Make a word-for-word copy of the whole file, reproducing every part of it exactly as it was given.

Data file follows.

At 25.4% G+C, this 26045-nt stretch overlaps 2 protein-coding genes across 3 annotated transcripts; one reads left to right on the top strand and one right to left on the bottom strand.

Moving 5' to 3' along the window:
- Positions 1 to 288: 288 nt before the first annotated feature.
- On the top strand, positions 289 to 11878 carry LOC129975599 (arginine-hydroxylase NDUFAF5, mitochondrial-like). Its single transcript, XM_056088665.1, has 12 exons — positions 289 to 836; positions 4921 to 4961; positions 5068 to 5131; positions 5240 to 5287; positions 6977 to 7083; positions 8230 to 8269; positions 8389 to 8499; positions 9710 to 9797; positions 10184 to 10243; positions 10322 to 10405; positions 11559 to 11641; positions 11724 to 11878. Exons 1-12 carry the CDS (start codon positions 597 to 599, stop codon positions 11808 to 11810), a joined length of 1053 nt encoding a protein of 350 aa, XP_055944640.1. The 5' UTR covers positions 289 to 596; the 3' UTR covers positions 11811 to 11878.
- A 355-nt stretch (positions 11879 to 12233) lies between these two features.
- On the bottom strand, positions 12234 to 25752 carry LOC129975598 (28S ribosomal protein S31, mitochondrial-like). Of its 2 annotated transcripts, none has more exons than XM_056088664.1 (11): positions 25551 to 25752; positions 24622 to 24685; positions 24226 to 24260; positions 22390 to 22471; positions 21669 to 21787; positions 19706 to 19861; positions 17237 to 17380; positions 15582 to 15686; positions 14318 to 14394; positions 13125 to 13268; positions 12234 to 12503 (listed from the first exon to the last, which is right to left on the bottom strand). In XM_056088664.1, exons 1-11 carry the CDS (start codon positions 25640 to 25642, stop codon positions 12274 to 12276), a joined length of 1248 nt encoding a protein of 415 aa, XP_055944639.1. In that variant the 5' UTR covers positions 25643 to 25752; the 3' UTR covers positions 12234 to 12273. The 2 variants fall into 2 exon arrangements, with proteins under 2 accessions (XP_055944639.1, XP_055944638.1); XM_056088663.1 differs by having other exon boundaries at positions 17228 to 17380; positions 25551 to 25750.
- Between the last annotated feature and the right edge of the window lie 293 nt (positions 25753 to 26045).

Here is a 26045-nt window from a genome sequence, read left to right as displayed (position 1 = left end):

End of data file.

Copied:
At 25.4% G+C, this 26045-nt stretch overlaps 2 protein-coding genes across 3 annotated transcripts; one reads left to right on the top strand and one right to left on the bottom strand.

Moving 5' to 3' along the window:
- Positions 1 to 288: 288 nt before the first annotated feature.
- On the top strand, positions 289 to 11878 carry LOC129975599 (arginine-hydroxylase NDUFAF5, mitochondrial-like). Its single transcript, XM_056088665.1, has 12 exons — positions 289 to 836; positions 4921 to 4961; positions 5068 to 5131; positions 5240 to 5287; positions 6977 to 7083; positions 8230 to 8269; positions 8389 to 8499; positions 9710 to 9797; positions 10184 to 10243; positions 10322 to 10405; positions 11559 to 11641; positions 11724 to 11878. Exons 1-12 carry the CDS (start codon positions 597 to 599, stop codon positions 11808 to 11810), a joined length of 1053 nt encoding a protein of 350 aa, XP_055944640.1. The 5' UTR covers positions 289 to 596; the 3' UTR covers positions 11811 to 11878.
- A 355-nt stretch (positions 11879 to 12233) lies between these two features.
- On the bottom strand, positions 12234 to 25752 carry LOC129975598 (28S ribosomal protein S31, mitochondrial-like). Of its 2 annotated transcripts, none has more exons than XM_056088664.1 (11): positions 25551 to 25752; positions 24622 to 24685; positions 24226 to 24260; positions 22390 to 22471; positions 21669 to 21787; positions 19706 to 19861; positions 17237 to 17380; positions 15582 to 15686; positions 14318 to 14394; positions 13125 to 13268; positions 12234 to 12503 (listed from the first exon to the last, which is right to left on the bottom strand). In XM_056088664.1, exons 1-11 carry the CDS (start codon positions 25640 to 25642, stop codon positions 12274 to 12276), a joined length of 1248 nt encoding a protein of 415 aa, XP_055944639.1. In that variant the 5' UTR covers positions 25643 to 25752; the 3' UTR covers positions 12234 to 12273. The 2 variants fall into 2 exon arrangements, with proteins under 2 accessions (XP_055944639.1, XP_055944638.1); XM_056088663.1 differs by having other exon boundaries at positions 17228 to 17380; positions 25551 to 25750.
- Between the last annotated feature and the right edge of the window lie 293 nt (positions 25753 to 26045).

Here is a 26045-nt window from a genome sequence, read left to right as displayed (position 1 = left end):